“Accessibility” tends to be a word that’s easily thrown into conversations to convey a sense of inclusivity but oftentimes comes with a lack of understanding.
Accessibility end to end retrospective. Accessibility (often abbreviated to A11y — as in “a” then 11 characters then “y”) in Web development means enabling as many people as possible to use Web sites, even when those people’s abilities are limited in some way.
This story will give you detailed insight on Web Accessibility(A11y) based WAI-ARIA HTML attributes, why, how, when, and where to use them?
I attended a talk last year by Mike Gifford where he said, “the web has actually become LESS accessible since 2011.” It’s cheap and easy for anyone to create a website these days, and hardly anyone considers accessibility. And why would you? If it’s not in your daily purview, it’s not going into your list of website requirements. Heck, most people don’t even think of the end user, Disabled or not, when creating a website.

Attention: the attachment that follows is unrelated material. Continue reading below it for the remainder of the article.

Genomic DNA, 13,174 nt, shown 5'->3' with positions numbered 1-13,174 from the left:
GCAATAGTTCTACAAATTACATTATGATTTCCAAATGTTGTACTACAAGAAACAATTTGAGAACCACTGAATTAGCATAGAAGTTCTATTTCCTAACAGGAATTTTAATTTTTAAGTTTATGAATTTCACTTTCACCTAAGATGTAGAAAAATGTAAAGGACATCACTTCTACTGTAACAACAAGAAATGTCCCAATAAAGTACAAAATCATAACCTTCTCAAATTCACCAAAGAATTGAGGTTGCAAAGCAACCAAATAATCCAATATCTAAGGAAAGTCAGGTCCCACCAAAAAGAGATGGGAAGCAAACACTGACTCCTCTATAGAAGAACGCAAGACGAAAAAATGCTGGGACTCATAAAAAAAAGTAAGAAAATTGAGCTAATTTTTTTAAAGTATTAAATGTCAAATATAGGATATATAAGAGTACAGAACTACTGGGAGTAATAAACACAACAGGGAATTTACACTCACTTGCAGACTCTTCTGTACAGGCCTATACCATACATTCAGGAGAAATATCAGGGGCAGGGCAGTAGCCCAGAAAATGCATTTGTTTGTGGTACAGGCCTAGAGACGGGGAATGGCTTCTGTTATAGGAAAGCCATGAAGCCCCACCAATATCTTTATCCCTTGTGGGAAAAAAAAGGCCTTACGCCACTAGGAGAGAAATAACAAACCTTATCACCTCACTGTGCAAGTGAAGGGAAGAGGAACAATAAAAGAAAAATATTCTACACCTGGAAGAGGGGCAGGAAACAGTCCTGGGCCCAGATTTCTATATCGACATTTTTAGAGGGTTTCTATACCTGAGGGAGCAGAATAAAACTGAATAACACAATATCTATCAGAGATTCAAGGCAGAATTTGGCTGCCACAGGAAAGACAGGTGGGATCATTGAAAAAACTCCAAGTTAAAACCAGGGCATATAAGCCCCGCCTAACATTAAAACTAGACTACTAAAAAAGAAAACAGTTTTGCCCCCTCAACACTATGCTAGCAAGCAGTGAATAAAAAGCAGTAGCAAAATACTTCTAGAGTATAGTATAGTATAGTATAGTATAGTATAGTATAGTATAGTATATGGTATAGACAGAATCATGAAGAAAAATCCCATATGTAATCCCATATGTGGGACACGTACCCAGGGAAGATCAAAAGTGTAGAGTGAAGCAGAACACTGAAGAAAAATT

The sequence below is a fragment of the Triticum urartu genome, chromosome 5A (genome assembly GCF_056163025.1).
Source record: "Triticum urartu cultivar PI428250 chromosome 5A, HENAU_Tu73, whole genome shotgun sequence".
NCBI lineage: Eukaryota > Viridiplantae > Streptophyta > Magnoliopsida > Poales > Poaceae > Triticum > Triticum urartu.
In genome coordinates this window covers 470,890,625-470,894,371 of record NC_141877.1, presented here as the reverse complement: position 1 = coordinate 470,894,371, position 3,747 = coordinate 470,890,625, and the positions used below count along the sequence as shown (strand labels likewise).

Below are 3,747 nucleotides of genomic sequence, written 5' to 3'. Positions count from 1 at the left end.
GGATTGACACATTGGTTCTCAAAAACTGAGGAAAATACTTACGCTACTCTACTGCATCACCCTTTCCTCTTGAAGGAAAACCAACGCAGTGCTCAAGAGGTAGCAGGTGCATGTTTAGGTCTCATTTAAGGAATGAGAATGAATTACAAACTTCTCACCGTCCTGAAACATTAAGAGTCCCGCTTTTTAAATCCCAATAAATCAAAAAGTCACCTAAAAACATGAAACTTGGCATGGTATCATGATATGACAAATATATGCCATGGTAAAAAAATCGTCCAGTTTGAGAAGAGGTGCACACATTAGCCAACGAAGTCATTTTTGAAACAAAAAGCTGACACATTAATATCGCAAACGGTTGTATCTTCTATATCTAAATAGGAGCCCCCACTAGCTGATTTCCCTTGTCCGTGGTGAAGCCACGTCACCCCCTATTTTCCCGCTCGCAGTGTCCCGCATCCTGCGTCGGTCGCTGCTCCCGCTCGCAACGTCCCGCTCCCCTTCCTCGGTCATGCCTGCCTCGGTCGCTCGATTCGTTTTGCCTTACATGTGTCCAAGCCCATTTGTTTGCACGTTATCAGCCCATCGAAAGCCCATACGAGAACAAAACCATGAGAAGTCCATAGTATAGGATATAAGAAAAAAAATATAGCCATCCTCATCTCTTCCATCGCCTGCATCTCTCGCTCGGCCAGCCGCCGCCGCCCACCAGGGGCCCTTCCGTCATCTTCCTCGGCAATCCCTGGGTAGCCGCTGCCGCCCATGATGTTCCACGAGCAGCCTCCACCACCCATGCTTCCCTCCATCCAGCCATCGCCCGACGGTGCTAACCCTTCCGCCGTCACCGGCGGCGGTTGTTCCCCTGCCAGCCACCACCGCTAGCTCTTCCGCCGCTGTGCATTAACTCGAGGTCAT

In May 2001, an article published by Tim Berners-Lee (the inventor of the World Wide Web), James Hendler, and Ora Lassilain in Scientific America, publicized a new vision for the future of the web .
It is easy for many developer (myself inclusive) to conclude that our apps can be used by everyone. Most times, that is usually not the case.